Business-like, isn't he?



Burning CDs from LPs and Tapes

by Alan Zisman (c) 2003

Part 2- Getting set on your computer: Windows

    On a Windows PC, you will most like see a little speaker-icon in the bottom-right corner of your screen. (If it's not there, check your Control Panel's Multimedia item, and you may be able to enable it). Right-click on it, and choose Open Volume Controls from the pop-up menu. You'll see a bunch of volume controls for playing-back different sorts of signals; your exact set will vary depending on the capabilities of your sound card. The illustration is showing the set for a Creative Extigy:

    Speaker Controls

    Click on the Options menu, select Properties, and then select Recording to get the similar set of level controls for recording... make sure that your levels are turned on for the inputs you'll be using. (Again, you may have fewer-- or more recording controls. The picture is for a Creative Extigy; on my notebook, there are only two controls, labelled Microphone and Line In).

    Recording Level controls

    These controls are very important, as they'll be used with your recording software to make sure that the levels of the sound coming into the computer are neither too low nor too loud, but just right.

    About signal levels

    The trick with recording (not just in the case, but in all sorts of recordings) is to get as hot a signal as possible that isn't too powerful. If your signal is too low, the quiet portions of the music can get lost in the ever-present background hiss and noise. So you want to boost your music signal as much as possible, relative to the background sound. However, if the signal is too high, the loud portions will over-drive the recording circuitry, causing audible distortion and clipping. Most recording software (and hardware) will include meters, (known in the trade as VU Meters). Typically, the top portion will be coloured red. While playing or recording, you're best off if the signal is high, going into the red momentarily. If it is in the red for extended periods, you're probably getting a distorted signal. If it's never in the red, you're probably too quiet.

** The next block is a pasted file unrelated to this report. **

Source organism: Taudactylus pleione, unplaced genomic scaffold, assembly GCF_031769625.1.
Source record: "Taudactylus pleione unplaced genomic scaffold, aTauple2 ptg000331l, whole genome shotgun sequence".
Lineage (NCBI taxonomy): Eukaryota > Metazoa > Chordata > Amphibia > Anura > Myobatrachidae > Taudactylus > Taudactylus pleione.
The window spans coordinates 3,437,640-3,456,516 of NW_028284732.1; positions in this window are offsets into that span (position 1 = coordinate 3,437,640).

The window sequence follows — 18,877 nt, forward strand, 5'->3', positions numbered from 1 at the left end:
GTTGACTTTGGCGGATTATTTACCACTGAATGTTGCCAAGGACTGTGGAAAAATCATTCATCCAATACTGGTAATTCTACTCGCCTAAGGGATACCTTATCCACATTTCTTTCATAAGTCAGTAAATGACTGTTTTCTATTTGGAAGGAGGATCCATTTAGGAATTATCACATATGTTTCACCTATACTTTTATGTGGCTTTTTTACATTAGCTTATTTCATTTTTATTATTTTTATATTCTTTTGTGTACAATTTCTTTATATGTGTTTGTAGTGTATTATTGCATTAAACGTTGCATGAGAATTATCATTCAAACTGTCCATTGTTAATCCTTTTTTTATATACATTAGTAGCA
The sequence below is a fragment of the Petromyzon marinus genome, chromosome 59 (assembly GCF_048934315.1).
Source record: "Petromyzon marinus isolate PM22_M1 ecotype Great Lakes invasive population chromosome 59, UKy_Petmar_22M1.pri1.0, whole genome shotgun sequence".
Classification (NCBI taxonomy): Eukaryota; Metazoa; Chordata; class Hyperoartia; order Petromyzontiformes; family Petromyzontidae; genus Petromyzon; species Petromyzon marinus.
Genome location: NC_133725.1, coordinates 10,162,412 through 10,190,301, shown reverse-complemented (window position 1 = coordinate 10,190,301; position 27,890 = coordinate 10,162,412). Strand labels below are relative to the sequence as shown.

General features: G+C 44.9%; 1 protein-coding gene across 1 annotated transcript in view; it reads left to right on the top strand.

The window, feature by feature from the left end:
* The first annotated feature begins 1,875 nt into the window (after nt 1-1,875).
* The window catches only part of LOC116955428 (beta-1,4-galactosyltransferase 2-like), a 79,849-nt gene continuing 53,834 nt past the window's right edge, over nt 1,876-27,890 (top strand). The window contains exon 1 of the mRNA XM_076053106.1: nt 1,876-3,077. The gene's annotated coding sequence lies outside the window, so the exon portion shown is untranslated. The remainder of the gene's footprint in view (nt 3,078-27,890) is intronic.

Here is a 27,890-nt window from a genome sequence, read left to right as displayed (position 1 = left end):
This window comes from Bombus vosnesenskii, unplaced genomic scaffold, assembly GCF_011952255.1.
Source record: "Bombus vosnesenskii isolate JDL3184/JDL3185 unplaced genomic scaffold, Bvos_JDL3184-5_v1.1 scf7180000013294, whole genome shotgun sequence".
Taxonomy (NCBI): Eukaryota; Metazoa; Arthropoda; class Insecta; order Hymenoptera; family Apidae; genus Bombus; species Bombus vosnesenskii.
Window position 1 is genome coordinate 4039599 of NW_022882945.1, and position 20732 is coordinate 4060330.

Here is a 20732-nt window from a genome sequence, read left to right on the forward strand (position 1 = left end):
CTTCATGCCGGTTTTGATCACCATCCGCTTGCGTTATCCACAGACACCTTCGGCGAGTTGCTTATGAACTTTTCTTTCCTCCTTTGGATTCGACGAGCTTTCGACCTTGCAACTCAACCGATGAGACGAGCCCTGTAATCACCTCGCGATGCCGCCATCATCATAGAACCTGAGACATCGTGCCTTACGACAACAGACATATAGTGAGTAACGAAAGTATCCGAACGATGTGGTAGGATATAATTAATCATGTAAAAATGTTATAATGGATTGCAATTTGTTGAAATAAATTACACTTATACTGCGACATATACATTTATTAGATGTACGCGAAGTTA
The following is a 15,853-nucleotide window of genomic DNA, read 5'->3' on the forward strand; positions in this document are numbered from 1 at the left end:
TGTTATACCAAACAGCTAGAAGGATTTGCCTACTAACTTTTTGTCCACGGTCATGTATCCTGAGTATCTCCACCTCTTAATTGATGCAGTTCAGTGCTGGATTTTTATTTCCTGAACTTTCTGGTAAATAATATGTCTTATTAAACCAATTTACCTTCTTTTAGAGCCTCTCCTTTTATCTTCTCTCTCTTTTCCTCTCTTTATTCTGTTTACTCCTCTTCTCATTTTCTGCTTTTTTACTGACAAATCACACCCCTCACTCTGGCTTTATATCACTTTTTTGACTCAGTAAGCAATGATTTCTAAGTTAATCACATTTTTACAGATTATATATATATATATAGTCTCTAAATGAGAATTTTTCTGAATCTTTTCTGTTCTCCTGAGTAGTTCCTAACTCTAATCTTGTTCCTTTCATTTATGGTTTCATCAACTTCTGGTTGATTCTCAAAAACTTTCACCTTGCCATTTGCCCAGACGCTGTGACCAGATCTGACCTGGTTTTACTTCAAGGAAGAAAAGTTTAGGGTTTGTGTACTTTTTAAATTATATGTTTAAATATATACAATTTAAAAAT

You may be able to adjust the level with a Gain or Level control (as in the Mac Sound control panel or the Windows speaker controls), or with a volume control on your stereo. (Depending how you're hooked up, your stereo's volume controls may or may not affect the strength of the signal being sent from your audio equipment to your computer). If you can't control the levels at this stage, you're better off with a lower-strength signal; you can boost a quiet sound later, but if you've recorded a distorted signal, there's nothing you can do later to get rid of the distortion. However, if your signal is too low, you'll get a lot of background noise, and boosting the signal will also boost this noise, sometimes making the music unlistenable.

    Unlike the Mac equivalents, in Windows, the speaker controls offer level controls, but no metering to show the effect of making changes. To get meters, you need to use some of the software discussed below. This is more awkward, having to keep two windows open at once, but it can be done!)

    On to Part 3: Ready to Record (Windows)

    Last updated: July 7, 2003

    The complete Burning CDs from LPs and Tapes series:

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Alan Zisman is a Vancouver educator, writer, and computer specialist. He can be reached at E-mail Alan